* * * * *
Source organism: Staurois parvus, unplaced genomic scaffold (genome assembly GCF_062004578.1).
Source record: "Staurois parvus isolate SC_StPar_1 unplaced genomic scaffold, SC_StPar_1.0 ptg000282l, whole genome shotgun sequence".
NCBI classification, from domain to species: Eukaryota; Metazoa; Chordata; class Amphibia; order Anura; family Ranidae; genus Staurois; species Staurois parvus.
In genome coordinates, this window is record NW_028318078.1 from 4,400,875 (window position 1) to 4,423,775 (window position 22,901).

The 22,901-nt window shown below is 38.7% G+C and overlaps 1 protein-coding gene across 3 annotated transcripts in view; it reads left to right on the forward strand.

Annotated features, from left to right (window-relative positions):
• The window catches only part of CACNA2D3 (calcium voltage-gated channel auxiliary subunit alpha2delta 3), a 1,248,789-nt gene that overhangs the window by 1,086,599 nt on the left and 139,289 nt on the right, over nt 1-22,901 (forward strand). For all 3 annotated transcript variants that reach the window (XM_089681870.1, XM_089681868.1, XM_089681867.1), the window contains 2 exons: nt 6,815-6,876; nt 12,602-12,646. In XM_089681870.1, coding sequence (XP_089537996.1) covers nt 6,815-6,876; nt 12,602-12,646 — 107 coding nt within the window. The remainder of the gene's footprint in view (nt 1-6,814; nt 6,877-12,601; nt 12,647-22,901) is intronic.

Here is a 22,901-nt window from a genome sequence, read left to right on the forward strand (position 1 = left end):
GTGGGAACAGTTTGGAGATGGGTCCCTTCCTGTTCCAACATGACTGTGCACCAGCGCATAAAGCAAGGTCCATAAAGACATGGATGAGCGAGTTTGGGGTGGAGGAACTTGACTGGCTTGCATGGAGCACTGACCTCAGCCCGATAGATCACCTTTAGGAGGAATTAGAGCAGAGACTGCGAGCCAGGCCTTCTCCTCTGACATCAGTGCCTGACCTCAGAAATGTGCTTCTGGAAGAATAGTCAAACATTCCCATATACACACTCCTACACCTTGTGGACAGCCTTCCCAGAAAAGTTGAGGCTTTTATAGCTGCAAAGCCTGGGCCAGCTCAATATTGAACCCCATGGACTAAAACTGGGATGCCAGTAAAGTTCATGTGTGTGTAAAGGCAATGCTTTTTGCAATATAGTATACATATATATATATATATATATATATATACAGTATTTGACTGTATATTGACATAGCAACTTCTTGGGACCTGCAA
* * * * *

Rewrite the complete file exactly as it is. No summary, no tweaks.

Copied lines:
Source organism: Staurois parvus, unplaced genomic scaffold (genome assembly GCF_062004578.1).
Source record: "Staurois parvus isolate SC_StPar_1 unplaced genomic scaffold, SC_StPar_1.0 ptg000282l, whole genome shotgun sequence".
NCBI classification, from domain to species: Eukaryota; Metazoa; Chordata; class Amphibia; order Anura; family Ranidae; genus Staurois; species Staurois parvus.
In genome coordinates, this window is record NW_028318078.1 from 4,400,875 (window position 1) to 4,423,775 (window position 22,901).

The 22,901-nt window shown below is 38.7% G+C and overlaps 1 protein-coding gene across 3 annotated transcripts in view; it reads left to right on the forward strand.

Annotated features, from left to right (window-relative positions):
• The window catches only part of CACNA2D3 (calcium voltage-gated channel auxiliary subunit alpha2delta 3), a 1,248,789-nt gene that overhangs the window by 1,086,599 nt on the left and 139,289 nt on the right, over nt 1-22,901 (forward strand). For all 3 annotated transcript variants that reach the window (XM_089681870.1, XM_089681868.1, XM_089681867.1), the window contains 2 exons: nt 6,815-6,876; nt 12,602-12,646. In XM_089681870.1, coding sequence (XP_089537996.1) covers nt 6,815-6,876; nt 12,602-12,646 — 107 coding nt within the window. The remainder of the gene's footprint in view (nt 1-6,814; nt 6,877-12,601; nt 12,647-22,901) is intronic.

Here is a 22,901-nt window from a genome sequence, read left to right on the forward strand (position 1 = left end):
GTGGGAACAGTTTGGAGATGGGTCCCTTCCTGTTCCAACATGACTGTGCACCAGCGCATAAAGCAAGGTCCATAAAGACATGGATGAGCGAGTTTGGGGTGGAGGAACTTGACTGGCTTGCATGGAGCACTGACCTCAGCCCGATAGATCACCTTTAGGAGGAATTAGAGCAGAGACTGCGAGCCAGGCCTTCTCCTCTGACATCAGTGCCTGACCTCAGAAATGTGCTTCTGGAAGAATAGTCAAACATTCCCATATACACACTCCTACACCTTGTGGACAGCCTTCCCAGAAAAGTTGAGGCTTTTATAGCTGCAAAGCCTGGGCCAGCTCAATATTGAACCCCATGGACTAAAACTGGGATGCCAGTAAAGTTCATGTGTGTGTAAAGGCAATGCTTTTTGCAATATAGTATACATATATATATATATATATATATATATACAGTATTTGACTGTATATTGACATAGCAACTTCTTGGGACCTGCAA